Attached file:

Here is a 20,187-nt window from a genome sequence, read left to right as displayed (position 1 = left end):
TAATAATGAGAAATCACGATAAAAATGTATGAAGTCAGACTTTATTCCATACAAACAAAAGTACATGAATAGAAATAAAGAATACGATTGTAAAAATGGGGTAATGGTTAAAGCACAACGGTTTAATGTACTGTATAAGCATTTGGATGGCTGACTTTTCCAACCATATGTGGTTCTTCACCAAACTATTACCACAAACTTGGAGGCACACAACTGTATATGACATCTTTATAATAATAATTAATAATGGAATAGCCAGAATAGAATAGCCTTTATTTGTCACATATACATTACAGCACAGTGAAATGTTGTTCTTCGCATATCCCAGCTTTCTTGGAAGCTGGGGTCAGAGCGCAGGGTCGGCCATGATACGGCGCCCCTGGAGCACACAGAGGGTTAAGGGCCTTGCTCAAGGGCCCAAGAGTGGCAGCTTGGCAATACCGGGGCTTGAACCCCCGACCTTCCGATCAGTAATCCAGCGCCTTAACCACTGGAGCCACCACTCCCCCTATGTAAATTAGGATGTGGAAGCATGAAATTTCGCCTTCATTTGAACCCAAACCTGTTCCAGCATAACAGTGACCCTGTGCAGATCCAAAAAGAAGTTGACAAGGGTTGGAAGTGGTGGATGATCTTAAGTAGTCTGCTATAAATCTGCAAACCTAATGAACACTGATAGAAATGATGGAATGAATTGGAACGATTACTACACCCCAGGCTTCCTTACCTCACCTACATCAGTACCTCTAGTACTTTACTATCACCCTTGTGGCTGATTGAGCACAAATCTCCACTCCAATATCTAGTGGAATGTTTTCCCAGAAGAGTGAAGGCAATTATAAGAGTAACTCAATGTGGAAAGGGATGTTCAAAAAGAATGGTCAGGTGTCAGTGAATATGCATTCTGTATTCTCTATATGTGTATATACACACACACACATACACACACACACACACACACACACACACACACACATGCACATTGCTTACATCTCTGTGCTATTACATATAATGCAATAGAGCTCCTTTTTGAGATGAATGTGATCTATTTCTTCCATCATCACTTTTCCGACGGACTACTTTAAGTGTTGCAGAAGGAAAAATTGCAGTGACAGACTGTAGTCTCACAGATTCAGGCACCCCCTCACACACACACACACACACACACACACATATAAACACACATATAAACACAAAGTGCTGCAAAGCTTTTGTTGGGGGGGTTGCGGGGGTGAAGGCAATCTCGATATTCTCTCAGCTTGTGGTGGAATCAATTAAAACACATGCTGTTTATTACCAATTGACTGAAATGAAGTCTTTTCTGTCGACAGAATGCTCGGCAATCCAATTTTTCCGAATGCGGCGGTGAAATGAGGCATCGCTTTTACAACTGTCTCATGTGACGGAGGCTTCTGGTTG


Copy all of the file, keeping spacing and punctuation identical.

Here is a 20,187-nt window from a genome sequence, read left to right as displayed (position 1 = left end):
TAATAATGAGAAATCACGATAAAAATGTATGAAGTCAGACTTTATTCCATACAAACAAAAGTACATGAATAGAAATAAAGAATACGATTGTAAAAATGGGGTAATGGTTAAAGCACAACGGTTTAATGTACTGTATAAGCATTTGGATGGCTGACTTTTCCAACCATATGTGGTTCTTCACCAAACTATTACCACAAACTTGGAGGCACACAACTGTATATGACATCTTTATAATAATAATTAATAATGGAATAGCCAGAATAGAATAGCCTTTATTTGTCACATATACATTACAGCACAGTGAAATGTTGTTCTTCGCATATCCCAGCTTTCTTGGAAGCTGGGGTCAGAGCGCAGGGTCGGCCATGATACGGCGCCCCTGGAGCACACAGAGGGTTAAGGGCCTTGCTCAAGGGCCCAAGAGTGGCAGCTTGGCAATACCGGGGCTTGAACCCCCGACCTTCCGATCAGTAATCCAGCGCCTTAACCACTGGAGCCACCACTCCCCCTATGTAAATTAGGATGTGGAAGCATGAAATTTCGCCTTCATTTGAACCCAAACCTGTTCCAGCATAACAGTGACCCTGTGCAGATCCAAAAAGAAGTTGACAAGGGTTGGAAGTGGTGGATGATCTTAAGTAGTCTGCTATAAATCTGCAAACCTAATGAACACTGATAGAAATGATGGAATGAATTGGAACGATTACTACACCCCAGGCTTCCTTACCTCACCTACATCAGTACCTCTAGTACTTTACTATCACCCTTGTGGCTGATTGAGCACAAATCTCCACTCCAATATCTAGTGGAATGTTTTCCCAGAAGAGTGAAGGCAATTATAAGAGTAACTCAATGTGGAAAGGGATGTTCAAAAAGAATGGTCAGGTGTCAGTGAATATGCATTCTGTATTCTCTATATGTGTATATACACACACACACATACACACACACACACACACACACACACACACACACATGCACATTGCTTACATCTCTGTGCTATTACATATAATGCAATAGAGCTCCTTTTTGAGATGAATGTGATCTATTTCTTCCATCATCACTTTTCCGACGGACTACTTTAAGTGTTGCAGAAGGAAAAATTGCAGTGACAGACTGTAGTCTCACAGATTCAGGCACCCCCTCACACACACACACACACACACACACACATATAAACACACATATAAACACAAAGTGCTGCAAAGCTTTTGTTGGGGGGGTTGCGGGGGTGAAGGCAATCTCGATATTCTCTCAGCTTGTGGTGGAATCAATTAAAACACATGCTGTTTATTACCAATTGACTGAAATGAAGTCTTTTCTGTCGACAGAATGCTCGGCAATCCAATTTTTCCGAATGCGGCGGTGAAATGAGGCATCGCTTTTACAACTGTCTCATGTGACGGAGGCTTCTGGTTG